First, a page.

While the quest for relevancy involves many factors in a constantly-evolving technological landscape, there are several things on which your bank or credit union can focus. First, you must be simple with which to do business; as simple as your favorite retailers, like Amazon, Apple or Zappos. If you’re not, consumers can easily find someone who is. Second, you must demonstrate your relevancy to younger consumers, particularly Millennials. Millennials need a reason not just to need you but also like you. What are you doing in your community and are you telling your story? A great example here is AmeriCU CU in upstate New York and their military member outreach as part of the Mountainfest concert series. Lastly, you must keep consumers at the center of every decision you make. Before taking on a new strategic planning initiative, training program or brand plan, ask yourself — will this benefit our consumers and how?

Banks and credit unions face the same uphill climb as any other retailer when it comes to maintaining relevancy in the eyes of consumers. Take a look at the struggles that slammed once-popular retailers like Blockbuster Video, Radio Shack and The Limited. However, by focusing on simplicity, cultivating fans amongst younger generations of consumers and focused decision-making, they greatly improve their chances of success.

Using Video to Attract Consumers

Using Video to Attract Consumers

The importance of using online video in your digital marketing portfolio will only continue to grow. Increasingly, banks and credit unions invest more money every year in using video to attract new consumers and retain existing ones.

While it is now obvious that consumers are drawn to video content online, you must remain aware of exactly the kind of video for which they look. Simply slapping something in front of the camera will not necessarily do the trick. According to a recent study from Accenture Interactive, there are caveats to consumer video affinity.

  • You must use innovative video technology and strategies. Is your video content optimized for both traditional computer screens and mobile devices (smart phones and tablets)? Are you simply posting videos to your website, or are you concurrently running them on social media platforms where your consumers are likely to congregate? Golden 1 Credit Union recently utilized a compelling video strategy in a sneak-peek of the opening of the Golden 1 Center.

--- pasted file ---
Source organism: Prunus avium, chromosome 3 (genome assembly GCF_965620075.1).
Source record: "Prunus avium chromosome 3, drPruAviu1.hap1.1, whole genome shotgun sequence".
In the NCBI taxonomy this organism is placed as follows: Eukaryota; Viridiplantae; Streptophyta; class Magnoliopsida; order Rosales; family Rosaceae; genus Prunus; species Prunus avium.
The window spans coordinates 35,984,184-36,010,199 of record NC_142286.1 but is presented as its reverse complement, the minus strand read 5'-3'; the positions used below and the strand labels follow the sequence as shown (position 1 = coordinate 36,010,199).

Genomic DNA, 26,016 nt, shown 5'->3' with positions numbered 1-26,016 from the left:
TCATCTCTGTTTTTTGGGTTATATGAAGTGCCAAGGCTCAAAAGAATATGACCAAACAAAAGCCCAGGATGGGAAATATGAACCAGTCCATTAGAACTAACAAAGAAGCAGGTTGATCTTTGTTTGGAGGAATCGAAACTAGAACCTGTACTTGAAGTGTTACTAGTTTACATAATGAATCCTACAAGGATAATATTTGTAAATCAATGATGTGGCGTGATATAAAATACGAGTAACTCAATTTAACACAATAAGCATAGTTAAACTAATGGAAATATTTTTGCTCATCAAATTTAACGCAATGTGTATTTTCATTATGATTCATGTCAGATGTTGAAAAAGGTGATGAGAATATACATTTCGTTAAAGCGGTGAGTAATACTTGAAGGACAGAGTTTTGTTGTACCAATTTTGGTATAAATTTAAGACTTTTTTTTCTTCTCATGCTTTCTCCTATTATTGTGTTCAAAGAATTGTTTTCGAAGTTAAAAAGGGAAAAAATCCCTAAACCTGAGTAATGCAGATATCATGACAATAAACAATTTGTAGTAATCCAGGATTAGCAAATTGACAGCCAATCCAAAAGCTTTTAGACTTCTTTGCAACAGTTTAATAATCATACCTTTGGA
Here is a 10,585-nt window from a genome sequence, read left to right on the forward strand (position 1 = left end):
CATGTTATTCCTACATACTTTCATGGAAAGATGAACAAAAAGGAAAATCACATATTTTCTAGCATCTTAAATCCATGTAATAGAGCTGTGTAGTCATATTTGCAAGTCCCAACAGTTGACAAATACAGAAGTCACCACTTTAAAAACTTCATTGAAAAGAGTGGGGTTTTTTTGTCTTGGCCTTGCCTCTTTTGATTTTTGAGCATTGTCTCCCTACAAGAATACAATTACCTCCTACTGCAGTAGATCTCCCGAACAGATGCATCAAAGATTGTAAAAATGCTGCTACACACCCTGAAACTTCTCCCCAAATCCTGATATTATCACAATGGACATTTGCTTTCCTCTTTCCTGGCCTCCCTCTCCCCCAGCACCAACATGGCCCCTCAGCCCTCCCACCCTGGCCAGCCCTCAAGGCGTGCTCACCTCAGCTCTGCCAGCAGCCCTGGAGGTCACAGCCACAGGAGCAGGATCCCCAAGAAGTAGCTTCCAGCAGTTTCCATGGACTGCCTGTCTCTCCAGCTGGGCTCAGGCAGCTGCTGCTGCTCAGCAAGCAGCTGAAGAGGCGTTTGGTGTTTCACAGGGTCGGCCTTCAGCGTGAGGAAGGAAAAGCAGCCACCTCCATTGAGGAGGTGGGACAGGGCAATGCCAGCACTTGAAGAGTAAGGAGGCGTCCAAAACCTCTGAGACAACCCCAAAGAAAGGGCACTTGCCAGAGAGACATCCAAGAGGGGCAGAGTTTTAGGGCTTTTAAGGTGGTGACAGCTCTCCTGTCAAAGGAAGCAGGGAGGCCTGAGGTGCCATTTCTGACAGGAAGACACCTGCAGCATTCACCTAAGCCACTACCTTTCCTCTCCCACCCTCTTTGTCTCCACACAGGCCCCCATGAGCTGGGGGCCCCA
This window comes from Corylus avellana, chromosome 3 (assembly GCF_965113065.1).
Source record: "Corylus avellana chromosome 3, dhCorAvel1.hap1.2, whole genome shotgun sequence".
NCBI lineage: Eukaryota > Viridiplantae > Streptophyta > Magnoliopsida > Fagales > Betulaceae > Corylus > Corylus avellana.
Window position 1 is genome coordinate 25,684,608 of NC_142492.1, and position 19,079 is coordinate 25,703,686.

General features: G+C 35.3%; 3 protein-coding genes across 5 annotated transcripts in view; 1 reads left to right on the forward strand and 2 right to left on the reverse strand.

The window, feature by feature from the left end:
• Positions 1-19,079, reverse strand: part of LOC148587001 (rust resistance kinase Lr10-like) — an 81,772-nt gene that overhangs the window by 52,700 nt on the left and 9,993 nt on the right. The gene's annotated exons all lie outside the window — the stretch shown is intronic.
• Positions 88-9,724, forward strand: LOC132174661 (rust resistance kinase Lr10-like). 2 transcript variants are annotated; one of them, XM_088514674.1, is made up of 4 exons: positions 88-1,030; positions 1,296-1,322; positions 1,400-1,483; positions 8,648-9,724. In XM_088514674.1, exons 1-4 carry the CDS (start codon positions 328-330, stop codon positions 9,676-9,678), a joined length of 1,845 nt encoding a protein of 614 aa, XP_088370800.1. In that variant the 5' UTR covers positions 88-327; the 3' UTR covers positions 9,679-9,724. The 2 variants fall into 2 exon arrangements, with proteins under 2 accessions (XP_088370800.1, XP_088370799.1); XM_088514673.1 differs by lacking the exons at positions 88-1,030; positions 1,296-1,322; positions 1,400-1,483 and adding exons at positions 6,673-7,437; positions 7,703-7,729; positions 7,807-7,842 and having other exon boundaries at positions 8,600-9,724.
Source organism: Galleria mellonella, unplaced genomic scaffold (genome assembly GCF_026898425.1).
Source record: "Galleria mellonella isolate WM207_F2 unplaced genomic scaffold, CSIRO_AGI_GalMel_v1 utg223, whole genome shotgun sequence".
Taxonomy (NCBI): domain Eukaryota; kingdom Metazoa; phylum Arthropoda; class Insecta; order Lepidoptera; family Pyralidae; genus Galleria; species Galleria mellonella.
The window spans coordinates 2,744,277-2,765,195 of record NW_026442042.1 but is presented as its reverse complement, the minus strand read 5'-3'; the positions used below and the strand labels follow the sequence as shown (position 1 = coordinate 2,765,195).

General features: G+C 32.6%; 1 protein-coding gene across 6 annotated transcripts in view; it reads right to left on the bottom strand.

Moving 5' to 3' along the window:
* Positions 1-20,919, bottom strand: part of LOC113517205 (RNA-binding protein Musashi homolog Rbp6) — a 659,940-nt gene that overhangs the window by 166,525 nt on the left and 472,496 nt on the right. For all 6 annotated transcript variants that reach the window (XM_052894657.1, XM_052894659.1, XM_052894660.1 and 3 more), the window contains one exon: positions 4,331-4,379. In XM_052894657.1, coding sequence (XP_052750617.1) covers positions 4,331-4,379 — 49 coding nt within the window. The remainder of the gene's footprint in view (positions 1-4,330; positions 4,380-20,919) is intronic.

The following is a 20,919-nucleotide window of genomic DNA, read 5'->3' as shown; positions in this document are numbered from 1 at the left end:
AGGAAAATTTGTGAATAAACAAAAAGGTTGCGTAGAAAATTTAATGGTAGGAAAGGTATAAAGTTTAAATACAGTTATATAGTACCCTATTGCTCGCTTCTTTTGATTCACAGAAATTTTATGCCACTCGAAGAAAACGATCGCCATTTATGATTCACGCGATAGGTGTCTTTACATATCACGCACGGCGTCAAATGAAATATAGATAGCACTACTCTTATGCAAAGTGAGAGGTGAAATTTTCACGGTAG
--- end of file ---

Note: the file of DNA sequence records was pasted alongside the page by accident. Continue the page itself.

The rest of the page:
• You must support a cause in which consumers believe. More and more, consumers (especially Millennials) are drawn to brands to support causes in which they believe. Do your videos clearly show your bank or credit union involved in local community events?
  • You must provide humor. Yes, humor is tough. However, the financial institution that can pull off genuine and authentic humor in its video strategy is a step ahead in the game. For example, check out this Pinterest page.
  • You must provide visually appealing video content. Your video content must also catch the eye. You simply can’t get away with two people talking in front of a white background anymore. Your video, in order to catch the consumer’s eye, must offer deeper and richer visuals to compel attention. GTE Financial accomplishes this in their “Magic Minute Dash” video.

You spend time and money on your financial institution videos. It makes sense that you fine-tune them for success. Using innovative strategies, supporting causes, employing humor and presenting visually appealing content are keys to making this happen.

Focus On Audience And Not Competition

Focus On Audience And Not Competition

Focus On Audience Not Competition banks credit unions

Focus On Your Audience, Not The Competition

In the financial services industry we can obsess over our competition. What is Jones National Bank doing in the community? Have you tried the mobile app from Big National Bank Brand? How is ABC Credit Union opening so many new accounts?

While it’s important to maintain a healthy eye on your rivals, when it comes to branding your credit union or bank you should focus your efforts on your audiences and not your competition. Why? Because branding is often more about internal aspects than external factors.

One of the main internal components of your brand plan is your audience (and note, we’re not using the term “target” because that implies you are going to shoot your targets (no one wants to be a target audience).

Here are three ways to make sure you maintain your focus on the consumers and not the competition:

  • Study your consumers—You can’t reach those you don’t know. So learn as much about your potential niche groups as possible. For example, many financial institutions want to get younger so one of their target audiences is “the Millennial Generation.” But as we noted in this post, that is way too broad and vague; there are several sub-groups of the Millinnials (like HENRYs, Millennial Moms, DINKs, etc.).

  • Develop a brand plan—Every financial institution needs a brand plan, a document that details its vision and its messaging. One of the brand plan’s key components is a list and description of whom your financial institution is trying to reach. You cannot be all things to all people. So stop trying. Determine which consumers you want to focus your branding and marketing efforts.
  • Train your staff—Once you have your key consumers identified, then you can provide specific training to your employees on how best to connect with those key consumer groups. For example, we’ve conducted generational training for some of our clients. This instruction helps employees learn how to talk with consumers that are different from them.

Please note I’m not saying the competition doesn’t matter—it does. As you develop your brand you certainly want to create one that is unique and different in the marketplace. Of course, the only way to do that is to make sure you don’t replicate what others are doing.

However, the best brands worry far more about the consumers than the competition.